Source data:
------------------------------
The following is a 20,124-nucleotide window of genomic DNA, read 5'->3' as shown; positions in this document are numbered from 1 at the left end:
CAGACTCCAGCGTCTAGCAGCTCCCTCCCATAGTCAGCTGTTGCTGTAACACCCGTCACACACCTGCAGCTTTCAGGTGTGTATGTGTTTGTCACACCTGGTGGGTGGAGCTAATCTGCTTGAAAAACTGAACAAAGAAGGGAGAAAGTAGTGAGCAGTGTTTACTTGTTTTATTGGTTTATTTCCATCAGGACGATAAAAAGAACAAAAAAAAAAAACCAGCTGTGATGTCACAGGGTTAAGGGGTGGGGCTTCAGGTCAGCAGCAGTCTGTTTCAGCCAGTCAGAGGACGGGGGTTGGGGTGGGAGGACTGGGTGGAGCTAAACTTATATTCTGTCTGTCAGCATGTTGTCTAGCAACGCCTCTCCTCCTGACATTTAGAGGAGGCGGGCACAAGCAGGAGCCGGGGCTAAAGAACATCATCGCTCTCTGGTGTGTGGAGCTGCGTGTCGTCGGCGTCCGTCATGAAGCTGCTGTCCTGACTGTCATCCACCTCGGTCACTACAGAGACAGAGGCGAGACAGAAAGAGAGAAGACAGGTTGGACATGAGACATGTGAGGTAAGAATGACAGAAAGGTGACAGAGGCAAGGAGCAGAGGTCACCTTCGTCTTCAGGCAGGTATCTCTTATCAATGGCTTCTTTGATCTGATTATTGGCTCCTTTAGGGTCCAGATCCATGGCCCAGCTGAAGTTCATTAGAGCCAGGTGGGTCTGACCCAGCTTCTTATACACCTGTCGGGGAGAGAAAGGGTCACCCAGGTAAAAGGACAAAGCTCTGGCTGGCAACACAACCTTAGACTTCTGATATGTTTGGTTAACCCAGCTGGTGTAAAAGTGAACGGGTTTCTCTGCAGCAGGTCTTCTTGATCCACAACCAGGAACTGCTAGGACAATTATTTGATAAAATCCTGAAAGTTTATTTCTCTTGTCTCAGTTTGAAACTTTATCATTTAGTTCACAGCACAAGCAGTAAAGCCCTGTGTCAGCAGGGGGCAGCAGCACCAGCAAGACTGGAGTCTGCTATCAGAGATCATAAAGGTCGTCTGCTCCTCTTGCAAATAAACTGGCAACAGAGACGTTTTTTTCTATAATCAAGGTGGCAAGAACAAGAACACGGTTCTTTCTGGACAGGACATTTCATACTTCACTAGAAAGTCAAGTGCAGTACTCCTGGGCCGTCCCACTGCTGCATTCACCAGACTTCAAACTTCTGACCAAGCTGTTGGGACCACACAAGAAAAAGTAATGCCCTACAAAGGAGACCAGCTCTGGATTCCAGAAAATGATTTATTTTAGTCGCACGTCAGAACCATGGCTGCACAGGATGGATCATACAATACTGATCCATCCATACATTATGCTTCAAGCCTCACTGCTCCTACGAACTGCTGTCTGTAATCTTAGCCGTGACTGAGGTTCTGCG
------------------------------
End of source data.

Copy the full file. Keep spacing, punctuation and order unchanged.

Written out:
The following is a 20,124-nucleotide window of genomic DNA, read 5'->3' as shown; positions in this document are numbered from 1 at the left end:
CAGACTCCAGCGTCTAGCAGCTCCCTCCCATAGTCAGCTGTTGCTGTAACACCCGTCACACACCTGCAGCTTTCAGGTGTGTATGTGTTTGTCACACCTGGTGGGTGGAGCTAATCTGCTTGAAAAACTGAACAAAGAAGGGAGAAAGTAGTGAGCAGTGTTTACTTGTTTTATTGGTTTATTTCCATCAGGACGATAAAAAGAACAAAAAAAAAAAACCAGCTGTGATGTCACAGGGTTAAGGGGTGGGGCTTCAGGTCAGCAGCAGTCTGTTTCAGCCAGTCAGAGGACGGGGGTTGGGGTGGGAGGACTGGGTGGAGCTAAACTTATATTCTGTCTGTCAGCATGTTGTCTAGCAACGCCTCTCCTCCTGACATTTAGAGGAGGCGGGCACAAGCAGGAGCCGGGGCTAAAGAACATCATCGCTCTCTGGTGTGTGGAGCTGCGTGTCGTCGGCGTCCGTCATGAAGCTGCTGTCCTGACTGTCATCCACCTCGGTCACTACAGAGACAGAGGCGAGACAGAAAGAGAGAAGACAGGTTGGACATGAGACATGTGAGGTAAGAATGACAGAAAGGTGACAGAGGCAAGGAGCAGAGGTCACCTTCGTCTTCAGGCAGGTATCTCTTATCAATGGCTTCTTTGATCTGATTATTGGCTCCTTTAGGGTCCAGATCCATGGCCCAGCTGAAGTTCATTAGAGCCAGGTGGGTCTGACCCAGCTTCTTATACACCTGTCGGGGAGAGAAAGGGTCACCCAGGTAAAAGGACAAAGCTCTGGCTGGCAACACAACCTTAGACTTCTGATATGTTTGGTTAACCCAGCTGGTGTAAAAGTGAACGGGTTTCTCTGCAGCAGGTCTTCTTGATCCACAACCAGGAACTGCTAGGACAATTATTTGATAAAATCCTGAAAGTTTATTTCTCTTGTCTCAGTTTGAAACTTTATCATTTAGTTCACAGCACAAGCAGTAAAGCCCTGTGTCAGCAGGGGGCAGCAGCACCAGCAAGACTGGAGTCTGCTATCAGAGATCATAAAGGTCGTCTGCTCCTCTTGCAAATAAACTGGCAACAGAGACGTTTTTTTCTATAATCAAGGTGGCAAGAACAAGAACACGGTTCTTTCTGGACAGGACATTTCATACTTCACTAGAAAGTCAAGTGCAGTACTCCTGGGCCGTCCCACTGCTGCATTCACCAGACTTCAAACTTCTGACCAAGCTGTTGGGACCACACAAGAAAAAGTAATGCCCTACAAAGGAGACCAGCTCTGGATTCCAGAAAATGATTTATTTTAGTCGCACGTCAGAACCATGGCTGCACAGGATGGATCATACAATACTGATCCATCCATACATTATGCTTCAAGCCTCACTGCTCCTACGAACTGCTGTCTGTAATCTTAGCCGTGACTGAGGTTCTGCG